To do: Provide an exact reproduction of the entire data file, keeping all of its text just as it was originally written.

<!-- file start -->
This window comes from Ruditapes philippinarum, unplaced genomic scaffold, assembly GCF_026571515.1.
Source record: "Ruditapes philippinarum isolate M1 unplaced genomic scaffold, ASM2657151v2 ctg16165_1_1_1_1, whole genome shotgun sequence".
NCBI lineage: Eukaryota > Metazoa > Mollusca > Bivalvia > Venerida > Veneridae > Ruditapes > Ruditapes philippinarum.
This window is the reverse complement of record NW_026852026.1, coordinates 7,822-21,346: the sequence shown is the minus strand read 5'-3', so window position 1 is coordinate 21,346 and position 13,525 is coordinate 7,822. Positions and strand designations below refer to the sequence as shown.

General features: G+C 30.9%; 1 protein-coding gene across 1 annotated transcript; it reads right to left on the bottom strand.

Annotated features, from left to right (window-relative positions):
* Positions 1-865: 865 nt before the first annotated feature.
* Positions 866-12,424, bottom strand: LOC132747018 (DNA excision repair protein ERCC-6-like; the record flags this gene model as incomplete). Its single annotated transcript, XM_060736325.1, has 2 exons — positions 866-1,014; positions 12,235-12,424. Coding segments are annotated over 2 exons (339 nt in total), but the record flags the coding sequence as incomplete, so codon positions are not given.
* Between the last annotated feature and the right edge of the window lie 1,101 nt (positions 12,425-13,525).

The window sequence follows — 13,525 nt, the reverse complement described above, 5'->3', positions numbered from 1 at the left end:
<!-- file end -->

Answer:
This window comes from Ruditapes philippinarum, unplaced genomic scaffold, assembly GCF_026571515.1.
Source record: "Ruditapes philippinarum isolate M1 unplaced genomic scaffold, ASM2657151v2 ctg16165_1_1_1_1, whole genome shotgun sequence".
NCBI lineage: Eukaryota > Metazoa > Mollusca > Bivalvia > Venerida > Veneridae > Ruditapes > Ruditapes philippinarum.
This window is the reverse complement of record NW_026852026.1, coordinates 7,822-21,346: the sequence shown is the minus strand read 5'-3', so window position 1 is coordinate 21,346 and position 13,525 is coordinate 7,822. Positions and strand designations below refer to the sequence as shown.

General features: G+C 30.9%; 1 protein-coding gene across 1 annotated transcript; it reads right to left on the bottom strand.

Annotated features, from left to right (window-relative positions):
* Positions 1-865: 865 nt before the first annotated feature.
* Positions 866-12,424, bottom strand: LOC132747018 (DNA excision repair protein ERCC-6-like; the record flags this gene model as incomplete). Its single annotated transcript, XM_060736325.1, has 2 exons — positions 866-1,014; positions 12,235-12,424. Coding segments are annotated over 2 exons (339 nt in total), but the record flags the coding sequence as incomplete, so codon positions are not given.
* Between the last annotated feature and the right edge of the window lie 1,101 nt (positions 12,425-13,525).

The window sequence follows — 13,525 nt, the reverse complement described above, 5'->3', positions numbered from 1 at the left end: